“But…makes no sense, he bails her out of prison then implicates her?” Anna was not buying my idea. Although she does have a valid point, I wondered if he didn’t frame her— then got buried in parental guilt…I found a finger running along my lip as I pondered this possibility.

As if on cue and capable of conscious thought, the neighbor’s music switched to the song, World, by Dan Bern. I couldn’t help but wonder if they wanted to imbue our conversation with mental clarity to forestall the world’s careening drunkenly into madness.

We sat for a moment enjoying the gentle, flower-scented breeze as my consciousness drifted back to when I first discovered the dark side of the CIA and other federal agencies.

I worked in the alluring world of computers and the internet. Contracts for the overseas sales of IT systems crossed my desk on a daily basis fueling our permanent war economy… My mind flits there, but it won’t land.

Anna swayed to the music, smiling into the sunshine. I love how we can engage in an ‘intense’ conversation while maintaining the calm. She said, “Well, I do think worldwide corruption keeps going, with people not even blinking an eye.”

I took a dollar out of my purse. It crinkled in my fingers. “This creepy eye sure doesn’t seem to blink, just keeps staring at us.” I pointed at the Egyptian pyramid with the all-seeing eye glowing on top. “It’s a Masonic symbol. It’s—”

“Supposed to be the Eye of God watching over us.” Anna completed my sentence.

“Bullshit!” I scoffed. “More evil has been carried out in the name of God than anything. FDR ordered this symbolism placed on the dollar back in 1935. With ‘In God We Trust.’ The mystery behind all these symbols is a puzzle.”

I was riding on a little buzz courtesy of the wine. “This is the best white wine I’ve ever tasted.”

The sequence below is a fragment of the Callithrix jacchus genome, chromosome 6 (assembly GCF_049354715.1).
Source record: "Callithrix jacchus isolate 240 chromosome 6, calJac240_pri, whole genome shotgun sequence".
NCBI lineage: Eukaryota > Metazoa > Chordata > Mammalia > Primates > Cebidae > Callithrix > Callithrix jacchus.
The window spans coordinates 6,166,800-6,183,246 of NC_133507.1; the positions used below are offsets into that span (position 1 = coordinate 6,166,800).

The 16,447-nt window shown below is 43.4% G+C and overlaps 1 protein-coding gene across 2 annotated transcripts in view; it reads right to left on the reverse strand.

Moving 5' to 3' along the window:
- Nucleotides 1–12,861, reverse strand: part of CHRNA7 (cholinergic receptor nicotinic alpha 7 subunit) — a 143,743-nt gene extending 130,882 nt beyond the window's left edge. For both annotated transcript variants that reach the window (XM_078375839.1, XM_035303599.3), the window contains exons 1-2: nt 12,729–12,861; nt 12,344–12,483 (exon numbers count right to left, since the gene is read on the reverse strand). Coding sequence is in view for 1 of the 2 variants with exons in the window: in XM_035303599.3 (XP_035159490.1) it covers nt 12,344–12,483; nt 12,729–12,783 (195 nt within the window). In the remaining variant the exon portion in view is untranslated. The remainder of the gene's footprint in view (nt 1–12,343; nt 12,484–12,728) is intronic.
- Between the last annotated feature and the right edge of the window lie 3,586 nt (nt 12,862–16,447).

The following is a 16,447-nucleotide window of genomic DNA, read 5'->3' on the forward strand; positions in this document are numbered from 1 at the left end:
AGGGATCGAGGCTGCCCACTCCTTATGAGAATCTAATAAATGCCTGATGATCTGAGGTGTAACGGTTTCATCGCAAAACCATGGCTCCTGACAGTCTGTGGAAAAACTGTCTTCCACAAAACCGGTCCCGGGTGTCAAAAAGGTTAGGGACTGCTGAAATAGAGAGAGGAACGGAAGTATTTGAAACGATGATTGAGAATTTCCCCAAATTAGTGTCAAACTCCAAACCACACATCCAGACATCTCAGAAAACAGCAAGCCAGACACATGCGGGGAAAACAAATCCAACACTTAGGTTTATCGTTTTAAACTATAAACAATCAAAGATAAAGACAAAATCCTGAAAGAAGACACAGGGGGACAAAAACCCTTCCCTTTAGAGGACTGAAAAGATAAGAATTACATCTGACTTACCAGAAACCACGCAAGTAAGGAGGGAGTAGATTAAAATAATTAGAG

Anna laughed, “It should be, I brought it back from France’s premier Rhone Valley wine region—not that I paid a dime for it. I know the growers. A bottle can sell for as much as $295 a pop!” Her eyebrows reached for her hairline.

“What? Whether you were given this wine as a gift or not, this is an extravagant rendezvous. You should have told me, I wouldn’t have opened it.” I gestured to the half empty bottle.

Anna’s hands moved outwards in a rapid twist of the wrist, brushing my worry away. “Nonsense, we are talking money, why not drink it?” She pointed to the dollar bill still in my hand. “So, where were you going with that? The Illuminati?”

I hesitated, taking a greedy gulp of air. “I don’t want to go there. Yet, there’s some covert shit going on besides what’s fed to us in the media—the world is controlled by three corporations: The City of London, Washington D.C. and the Vatican.”

Anna snatched a sprinkling can from my garden rack, and started feeding a few plants, focused now on my potted palms. Her eyes didn’t falter from the plants as she spoke, “The high-tech industry so linked to global arms sales is frightening. Imagine if we let the money flow into something like clean energy instead of spy satellites and war machines.”